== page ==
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Pelvi-acetabular Surgery


What is an acetabular fracture?

An acetabular fracture is a break in your hip socket. Your hip is a “ball-and-socket” joint. Your acetabulum, which is part of your pelvis, forms the socket. Your femoral head, which is the upper end of your femur (thigh bone), forms the ball. The ball-and-socket joint allows movement between your thigh bone and your pelvis. This joint is what lets you walk.

An acetabular fracture can cause a significant loss of motion and function. Acetabular fractures are much less common than most hip fractures. Most hip fractures are in the upper femur or femoral head.

What are the different types of acetabular fractures?

Acetabular fractures can occur on your left or right. Your acetabulum can break in different places and in different ways called patterns. These patterns are based on location, orientation or in a combination. Acetabular fractures include:

  • Anterior wall fractures: An anterior wall acetabular fracture is a break in the front column of bone or area around the bony rim (wall) of your hip socket.
  • Posterior wall fractures: A posterior wall acetabular fracture is a break in the back column of bone or area around the bony rim (wall) of your hip socket.
  • Transverse fractures: A transverse acetabular fracture means your acetabulum broke at a 90-degree angle or perpendicular to the long part of your bone.
  • Comminuted fractures: A comminuted acetabular fracture means your acetabulum broke into more than two fragments.
  • Stress fractures: An acetabular stress fracture is a small crack in your acetabulum bone. This type of fracture happens because of overuse or repeated stress put on your acetabulum bone.

How is the severity of an acetabular fracture determined?

Sometimes an acetabulum breaks straight across and other times it shatters into pieces. The severity of your fracture depends on the following factors:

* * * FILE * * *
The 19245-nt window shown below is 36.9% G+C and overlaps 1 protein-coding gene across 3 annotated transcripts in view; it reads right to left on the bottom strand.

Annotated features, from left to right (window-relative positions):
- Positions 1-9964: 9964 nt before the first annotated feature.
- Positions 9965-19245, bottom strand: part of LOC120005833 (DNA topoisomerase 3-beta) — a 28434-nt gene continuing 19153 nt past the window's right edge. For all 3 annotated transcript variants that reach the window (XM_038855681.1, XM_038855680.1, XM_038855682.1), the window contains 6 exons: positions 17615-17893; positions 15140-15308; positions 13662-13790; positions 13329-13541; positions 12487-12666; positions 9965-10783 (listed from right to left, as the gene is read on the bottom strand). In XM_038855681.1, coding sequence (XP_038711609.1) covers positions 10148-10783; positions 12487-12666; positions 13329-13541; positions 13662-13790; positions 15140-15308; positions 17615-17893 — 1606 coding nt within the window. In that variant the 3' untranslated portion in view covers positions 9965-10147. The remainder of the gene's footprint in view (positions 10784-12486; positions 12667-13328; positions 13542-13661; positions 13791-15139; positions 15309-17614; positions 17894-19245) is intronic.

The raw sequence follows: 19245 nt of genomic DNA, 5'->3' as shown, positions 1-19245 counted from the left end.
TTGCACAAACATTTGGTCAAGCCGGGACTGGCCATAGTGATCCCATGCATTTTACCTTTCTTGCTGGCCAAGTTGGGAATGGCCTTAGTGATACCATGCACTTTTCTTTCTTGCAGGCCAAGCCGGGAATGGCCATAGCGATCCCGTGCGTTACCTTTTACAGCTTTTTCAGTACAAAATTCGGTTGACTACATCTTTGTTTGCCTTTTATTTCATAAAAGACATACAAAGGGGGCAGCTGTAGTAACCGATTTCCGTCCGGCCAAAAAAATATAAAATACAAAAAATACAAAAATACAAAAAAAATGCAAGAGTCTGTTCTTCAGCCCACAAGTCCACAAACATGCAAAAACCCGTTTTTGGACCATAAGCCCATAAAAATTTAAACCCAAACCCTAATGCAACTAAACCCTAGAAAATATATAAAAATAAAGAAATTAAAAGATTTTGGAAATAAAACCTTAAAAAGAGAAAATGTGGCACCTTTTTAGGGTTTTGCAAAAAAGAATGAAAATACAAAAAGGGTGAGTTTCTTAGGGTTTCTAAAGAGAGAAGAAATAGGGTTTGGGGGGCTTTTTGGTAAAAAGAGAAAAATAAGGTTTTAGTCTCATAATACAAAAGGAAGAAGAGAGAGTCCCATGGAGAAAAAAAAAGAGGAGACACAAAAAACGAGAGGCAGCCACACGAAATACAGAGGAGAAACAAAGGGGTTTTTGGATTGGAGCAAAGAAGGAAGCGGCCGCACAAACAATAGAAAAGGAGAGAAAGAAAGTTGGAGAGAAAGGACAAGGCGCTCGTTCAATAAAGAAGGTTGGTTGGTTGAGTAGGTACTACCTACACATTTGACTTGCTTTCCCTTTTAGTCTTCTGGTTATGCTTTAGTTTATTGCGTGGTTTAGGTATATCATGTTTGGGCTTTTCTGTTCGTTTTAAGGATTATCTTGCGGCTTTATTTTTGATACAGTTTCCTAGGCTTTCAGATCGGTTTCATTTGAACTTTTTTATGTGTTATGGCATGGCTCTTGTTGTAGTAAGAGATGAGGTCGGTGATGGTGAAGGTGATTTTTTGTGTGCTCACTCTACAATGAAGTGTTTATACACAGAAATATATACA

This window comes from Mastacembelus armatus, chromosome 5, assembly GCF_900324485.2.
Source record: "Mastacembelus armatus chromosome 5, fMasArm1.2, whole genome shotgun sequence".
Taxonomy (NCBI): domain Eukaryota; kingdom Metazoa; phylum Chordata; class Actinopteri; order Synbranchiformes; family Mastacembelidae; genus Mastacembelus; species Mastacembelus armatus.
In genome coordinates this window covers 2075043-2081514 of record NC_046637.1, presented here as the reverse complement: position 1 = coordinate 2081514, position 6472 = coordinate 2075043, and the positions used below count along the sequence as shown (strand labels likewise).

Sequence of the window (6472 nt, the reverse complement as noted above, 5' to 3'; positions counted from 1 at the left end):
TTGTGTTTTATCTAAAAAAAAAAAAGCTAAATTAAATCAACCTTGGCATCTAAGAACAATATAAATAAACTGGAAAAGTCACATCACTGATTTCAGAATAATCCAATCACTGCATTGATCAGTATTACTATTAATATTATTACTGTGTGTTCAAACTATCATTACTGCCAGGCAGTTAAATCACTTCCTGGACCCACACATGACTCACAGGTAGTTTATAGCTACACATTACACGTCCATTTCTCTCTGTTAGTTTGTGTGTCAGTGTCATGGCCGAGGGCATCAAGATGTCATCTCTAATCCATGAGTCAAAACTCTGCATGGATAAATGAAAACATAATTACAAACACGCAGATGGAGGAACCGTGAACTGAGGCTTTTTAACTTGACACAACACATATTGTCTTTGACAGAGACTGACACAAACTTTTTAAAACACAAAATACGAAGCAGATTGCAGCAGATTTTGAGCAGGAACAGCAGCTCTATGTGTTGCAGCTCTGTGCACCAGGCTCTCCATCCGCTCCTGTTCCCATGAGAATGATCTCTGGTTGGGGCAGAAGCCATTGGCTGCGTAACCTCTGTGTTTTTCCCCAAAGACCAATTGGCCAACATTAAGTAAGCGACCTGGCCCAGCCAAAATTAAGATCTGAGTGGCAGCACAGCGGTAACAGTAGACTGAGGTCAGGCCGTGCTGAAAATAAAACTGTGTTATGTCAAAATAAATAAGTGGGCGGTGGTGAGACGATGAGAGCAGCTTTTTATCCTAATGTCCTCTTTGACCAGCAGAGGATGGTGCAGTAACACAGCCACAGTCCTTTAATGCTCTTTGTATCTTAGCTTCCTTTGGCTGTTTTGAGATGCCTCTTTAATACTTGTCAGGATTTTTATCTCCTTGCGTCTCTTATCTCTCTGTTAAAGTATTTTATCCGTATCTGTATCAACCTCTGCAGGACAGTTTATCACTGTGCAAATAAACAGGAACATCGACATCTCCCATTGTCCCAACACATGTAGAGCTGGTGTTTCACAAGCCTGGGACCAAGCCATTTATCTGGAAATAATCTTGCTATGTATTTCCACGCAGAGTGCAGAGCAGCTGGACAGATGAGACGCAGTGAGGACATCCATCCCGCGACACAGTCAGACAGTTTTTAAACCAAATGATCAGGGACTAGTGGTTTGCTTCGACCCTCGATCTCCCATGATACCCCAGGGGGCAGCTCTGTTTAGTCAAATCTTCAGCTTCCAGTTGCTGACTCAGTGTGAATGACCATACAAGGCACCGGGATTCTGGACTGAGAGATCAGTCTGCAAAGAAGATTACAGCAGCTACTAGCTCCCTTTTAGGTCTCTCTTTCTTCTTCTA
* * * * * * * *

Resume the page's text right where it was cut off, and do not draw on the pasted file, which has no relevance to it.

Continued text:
• Number and size of bone fragments.
  • How much each fragment is out of place.
  • Injury to your cartilage.
  • Injury to muscle, tendons, nerves and skin around your hip.

Open or compound fractures (when bone fragments stick out of the skin) are particularly severe because infection can occur in both the bone and the wound.

Knowing the pattern and severity of your fracture can help your healthcare provider determine the correct treatment for you.

Symptoms and Causes

The bones of your pelvis, including your acetabulum, are very strong. It would take a strong force to break them. Acetabular fractures most commonly occur due to high-energy injuries. These injuries include car and motorcycle accidents and falls from significant heights. Acetabular fractures occur due to weakened bones, too. Some older people with osteoporosis get acetabular fractures after simple falls.

What are the symptoms of an acetabular fracture?

An acetabulum fracture causes severe hip pain. The pain is sometimes worsened with movement. If you’ve damaged any nerves, you may feel numbness or a tingling sensation down your leg. You may also feel weakness in your leg.

Diagnosis and Tests

How is an acetabular fracture diagnosed?

Your healthcare provider will examine your pelvis, hips and legs. They may:

  • Ask you to move your ankles and toes, checking for nerve damage.
  • Examine you for other injuries, depending on the cause of your injury.

Your healthcare provider may also request the following imaging tests:

  • X-ray: An X-ray can show which bones in your hip are broken and if the bone fragments are in place.
  • Computed tomography (CT) scan: A CT scan can show the severity of your injury by producing a cross-sectional image of your hip.